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Much more than a horror yarn


Intertwines human strife with supernatural occurances

Adapted from a film often dismissed as simply grotesque

Recommendable Yes:

Detailed rating:

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How does it compare to other works by the same author?

How does it compare to similar books?Excellent

6 Ciao members have rated this review on average: very helpful See ratings
very helpful by (75%):
  1. Silverback
  2. flipflopgirl
  3. Badger_Boy
and 6 other members
helpful by (25%):
  1. emmaclaire
  2. ElizaF
  3. Lizard_Lover

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Sadly, it was impossible to read this book without being influenced by the (in)famous movie adaptation. Nevertheless, being a fan of the film, the book increased my admiration of the extremely gifted author and his misunderstood and, I might add, overlooked philosophy concerning the triumph of good over evil.

The trouble with the mainstream audience exposed to this novel was that they saw the whole concept, originally, as a statement against the church and religious beliefs, an unintelligent blasphemy which does not deserve credit but merely damnation. Modern audiences saw the film and laughed with their friends at Regan's activities as she grotesquely deteriorated - in laughing they could prove how unmoved they really were by this, "the scariest film ever made", never considering what the moral of the story might be, as it were.

Now, sadly, only a small community of people see the whole idea for what Mr Blatty intended it to be - the acceptance of evil without cynicism, then holding onto hope by the fingernails despite unimagineable horrors manifested not only physically, but also emotionally, psychologically and spiritually, and then the eventual triumph of good over evil.

The Exorcist's plot is (only) what many people see when they read the book or watch the film, which conerns a twelve year old girl's possesion by a demon she unwittingly conjures from a Ouija Board and refers to as "Captain Howdy". Her condition becomes such that doctors cannot find an explanation behind her sudden mood swings, bizarre sleepwalking acts (one example - standing before guests at her mother's party late at night in their home in her pyjamas, and telling an astronaut "You're going to die up there" before urinating indifferently) and the fact that her bed shakes violently whenever she tries to sleep. As the story progresses Regan declines into a state where her former personality no longer exists, and a psychiatrist Jesuit priest, father Damien Karras, is called in to treat her as she begins to act violently. However, when Karras cannot associate her actions with psychiatric symptons (changed personality, intellect well beyond her age, ability to know facts not said to her, ability to speak in langauges never taught to her and the ability to move objects without physical contact), and small signs begin to show that Regan is being consumed by the demon infesting her body as it slowly rots away, Karras applies for an exorcism, a request which calls upon an expert priest to face his old enemy....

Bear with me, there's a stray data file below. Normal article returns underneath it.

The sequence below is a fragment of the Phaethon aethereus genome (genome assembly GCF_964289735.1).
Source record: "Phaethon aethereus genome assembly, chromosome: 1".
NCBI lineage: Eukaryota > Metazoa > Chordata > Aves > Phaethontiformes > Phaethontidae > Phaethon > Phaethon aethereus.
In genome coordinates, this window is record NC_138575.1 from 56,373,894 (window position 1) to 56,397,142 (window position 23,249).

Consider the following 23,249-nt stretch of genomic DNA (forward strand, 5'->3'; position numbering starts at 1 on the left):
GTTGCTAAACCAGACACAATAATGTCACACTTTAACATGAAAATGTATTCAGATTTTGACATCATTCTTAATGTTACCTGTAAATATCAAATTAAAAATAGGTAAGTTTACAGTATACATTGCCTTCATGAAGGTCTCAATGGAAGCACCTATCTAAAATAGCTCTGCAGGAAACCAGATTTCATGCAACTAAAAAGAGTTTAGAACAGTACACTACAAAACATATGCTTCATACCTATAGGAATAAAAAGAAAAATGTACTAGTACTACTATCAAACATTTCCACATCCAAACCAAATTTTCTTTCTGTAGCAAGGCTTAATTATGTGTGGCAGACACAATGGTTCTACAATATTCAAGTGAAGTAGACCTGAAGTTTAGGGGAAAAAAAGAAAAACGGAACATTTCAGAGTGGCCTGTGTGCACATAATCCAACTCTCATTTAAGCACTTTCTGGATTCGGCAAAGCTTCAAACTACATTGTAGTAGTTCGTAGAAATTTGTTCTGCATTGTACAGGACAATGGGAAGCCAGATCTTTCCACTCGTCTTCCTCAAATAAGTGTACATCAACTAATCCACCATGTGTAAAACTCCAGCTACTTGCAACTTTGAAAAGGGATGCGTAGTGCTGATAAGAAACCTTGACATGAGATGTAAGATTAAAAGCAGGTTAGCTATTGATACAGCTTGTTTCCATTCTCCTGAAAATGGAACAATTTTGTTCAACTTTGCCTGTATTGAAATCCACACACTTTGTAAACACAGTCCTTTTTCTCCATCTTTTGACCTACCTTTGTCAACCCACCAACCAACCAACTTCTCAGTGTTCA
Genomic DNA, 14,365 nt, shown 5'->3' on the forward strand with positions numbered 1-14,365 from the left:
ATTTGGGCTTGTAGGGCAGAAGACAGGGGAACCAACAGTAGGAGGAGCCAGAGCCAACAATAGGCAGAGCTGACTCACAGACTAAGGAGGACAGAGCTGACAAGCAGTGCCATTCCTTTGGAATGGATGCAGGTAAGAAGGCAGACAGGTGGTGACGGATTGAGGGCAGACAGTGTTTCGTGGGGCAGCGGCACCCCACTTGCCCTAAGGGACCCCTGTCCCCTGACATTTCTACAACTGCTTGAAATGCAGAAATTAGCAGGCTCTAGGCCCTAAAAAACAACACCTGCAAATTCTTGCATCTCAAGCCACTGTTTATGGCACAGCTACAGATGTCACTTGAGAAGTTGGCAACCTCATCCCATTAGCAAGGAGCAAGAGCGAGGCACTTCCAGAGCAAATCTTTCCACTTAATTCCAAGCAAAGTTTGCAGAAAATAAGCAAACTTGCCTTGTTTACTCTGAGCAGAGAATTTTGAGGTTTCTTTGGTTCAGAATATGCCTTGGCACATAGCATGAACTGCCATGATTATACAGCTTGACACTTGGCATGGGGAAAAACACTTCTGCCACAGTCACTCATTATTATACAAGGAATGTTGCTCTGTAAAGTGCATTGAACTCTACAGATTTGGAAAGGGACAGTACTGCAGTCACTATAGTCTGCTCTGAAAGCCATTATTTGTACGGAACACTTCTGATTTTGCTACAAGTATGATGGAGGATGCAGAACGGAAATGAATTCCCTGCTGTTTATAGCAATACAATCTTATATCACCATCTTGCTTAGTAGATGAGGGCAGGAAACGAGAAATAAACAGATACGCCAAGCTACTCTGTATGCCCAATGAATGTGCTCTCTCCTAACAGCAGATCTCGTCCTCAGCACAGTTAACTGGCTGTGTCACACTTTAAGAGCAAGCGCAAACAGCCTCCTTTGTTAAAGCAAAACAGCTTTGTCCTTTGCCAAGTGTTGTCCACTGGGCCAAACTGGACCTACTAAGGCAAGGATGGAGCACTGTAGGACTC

The pace of the story was dramatic to say the least, never stopping to digress into some absurd sub-plot as is the case with most contemporary fiction (aside from the never-overplayed involvement of the homicide detective, William Kinderman, who investigates the death of a close friend of Regan's mother apparently killed in accident, though we later learn otherwise slightly ahead of the charismatic detective). The plot itself was gripping from the forboding prologue set in a Northern Iraq archeological dig right up to the spirit-crushing exorcism itself and its arguably victorious outcome. This book meant a lot to me ( I read it practically in one sitting, which says a lot) as it explored very powerful areas of not just human nature, but the nature of good and evil and how one can influence the other. Good does not always triumph over evil, but it is books like The Exorcist which, if stripped to the bones and interpreted in the manner it is meant to be interpreted (and Blatty insists there is but one interpretation), remind us that sometimes hope wins. Good wins. It restores our faith in hope, and gives us a reason to keep fighting our own demons.

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Comments about this review »

emmaclaire 02.12.2003 16:19

This was a good review, and I only gave it a H because I felt there were some things you could have commented on more. I thought the film was terrible so I would be interested to read this for a comparison, Emma x

ElizaF 02.12.2003 12:17

Super detailed op and analysis on the book and if you added price and availibility, I would be only too delighted to re-evaluate. Let me know via my guestbook (if) when you add more detail and i will happily re-rate higher :) xx E. :) xx E.

buster_uk 02.12.2003 12:06

I love this film, its grrrr8, whenever i see it start seeing scenes from Repossessed the skit of it, like when i watch rambo now after seein hot shots, its soo funny lol. good read. Jimmy:)

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William Peter Blatty The Exorcist

William Peter Blatty The Exorcist

Edition: 40 Anv Una, Audio CD, Blackstone Audiobooks

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There are noises in Regan's room, an odd smell, the displacement of furniture, and an icy chill. Easy explanations ...

Product details

Type Fiction
Genre Horror
Title The Exorcist


Listed on Ciao since 11/07/2000

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This review of The Exorcist - William Peter Blatty has been rated:

"very helpful" by (75%):

  1. Silverback
  2. flipflopgirl
  3. Badger_Boy

and 6 other members

"helpful" by (25%):

  1. emmaclaire
  2. ElizaF
  3. Lizard_Lover

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